Man Smuggles 34 Finches Into JFK Airport For NYC Bird-Singing Contest

Published June 19, 2019
Published June 19, 2019

Francis Gurahoo felt it worth the risk to smuggle Guyanese Finches into New York City seeing as each can go for at least $3,000.

Smuggled Birds In Hair Curlers

U.S. Customs and Border ProtectionFrancis Gurahoo placed each bird into a plastic hair curler which was then sealed shut enough to allow the animal to breathe without escaping.

Going through U.S. customs can be a thrilling experience when you’re transporting a few too many Christmas presents of Swiss chocolates back into the country. For Francis Gurahoo — who was carrying 34 live finches in his luggage — that experience was likely more nerve-wracking.

According to Fox News, the 39-year-old was caught transporting 34 live finches from Guyana into New York for a singing competition. U.S. Customs and Border Protection officials at JFK Airport found the little creatures in his carry-on luggage — with each bird packed into a sealed plastic hair curler.

A CBS New York segment on the bizarre bird-smuggling incident at JFK Airport.

The Connecticut man is said to have planned on selling each bird for about $3,000 making a total $102,000 in profit. In case you weren’t aware of New York City’s fascination with bird-singing competitions, these events aren’t all that uncommon in the boroughs of Queens and Brooklyn.

The finches compete with each other in public spaces, like parks, for the best singing voice. While finches exist in the states, Guyanese finches are considered to be better singers. Champion birds can be valued up to $5,000 each.

Bird In Hair Curler

U.S. Customs and Border ProtectionBird-singing competitions are common in both Queens and Brooklyn.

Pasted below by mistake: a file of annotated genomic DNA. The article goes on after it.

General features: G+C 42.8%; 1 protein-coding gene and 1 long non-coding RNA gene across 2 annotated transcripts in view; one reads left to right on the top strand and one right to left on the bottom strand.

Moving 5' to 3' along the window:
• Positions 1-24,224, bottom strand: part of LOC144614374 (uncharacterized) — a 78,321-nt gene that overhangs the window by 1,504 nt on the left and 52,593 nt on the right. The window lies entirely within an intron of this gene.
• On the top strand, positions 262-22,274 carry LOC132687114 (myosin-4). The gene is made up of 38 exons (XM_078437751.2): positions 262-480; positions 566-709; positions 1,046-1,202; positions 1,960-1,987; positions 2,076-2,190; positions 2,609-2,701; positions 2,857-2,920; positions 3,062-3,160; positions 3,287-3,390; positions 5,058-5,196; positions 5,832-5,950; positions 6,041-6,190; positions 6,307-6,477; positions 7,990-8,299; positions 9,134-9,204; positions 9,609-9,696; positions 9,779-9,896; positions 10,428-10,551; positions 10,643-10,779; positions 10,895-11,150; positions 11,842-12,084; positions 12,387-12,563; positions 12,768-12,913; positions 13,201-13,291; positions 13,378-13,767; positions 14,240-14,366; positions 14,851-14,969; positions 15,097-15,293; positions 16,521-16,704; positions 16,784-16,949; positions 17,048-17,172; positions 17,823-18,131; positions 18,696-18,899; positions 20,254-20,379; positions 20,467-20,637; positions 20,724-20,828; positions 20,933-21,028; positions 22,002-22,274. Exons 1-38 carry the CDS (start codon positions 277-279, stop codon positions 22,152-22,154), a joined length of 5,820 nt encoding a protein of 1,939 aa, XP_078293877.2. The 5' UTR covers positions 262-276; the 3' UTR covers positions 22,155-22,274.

While this might seem like an extremely rare occurrence with no comparable incidents, smuggling birds into the country happens more frequently than one may think. U.S. Customs and Border Protection said that in 2018, for instance, around 200 finches were seized in airports across the country.

The most substantial single haul, though, came from a passenger who tried smuggling 70 live birds into the country in December. He and Gurahoo probably exchanged secrets of the trade — or were given the same information — as this passenger flew in from Guayana and used hair curlers, as well.

As it stands, Gurahoo was arraigned on a charge of unlawful wildlife smuggling on Monday. His family had to post a $25,000 bond to get him released while a judge ordered his passport be seized and his travel restricted to New York City and Connecticut.

In the end, it seems as though smuggling wildlife illegally simply doesn’t outweigh the risks — though seeing two birds compete in a sing-a-thon seems could be a show worth watching.


Next up, have a look at these elusive sand kittens caught on video for the first time ever. Then, learn about the Kentucky man caught masturbating in a public park who then blamed the whole thing on a groundhog.

Marco Margaritoff
Marco Margaritoff is a Staff Writer at All That Is Interesting.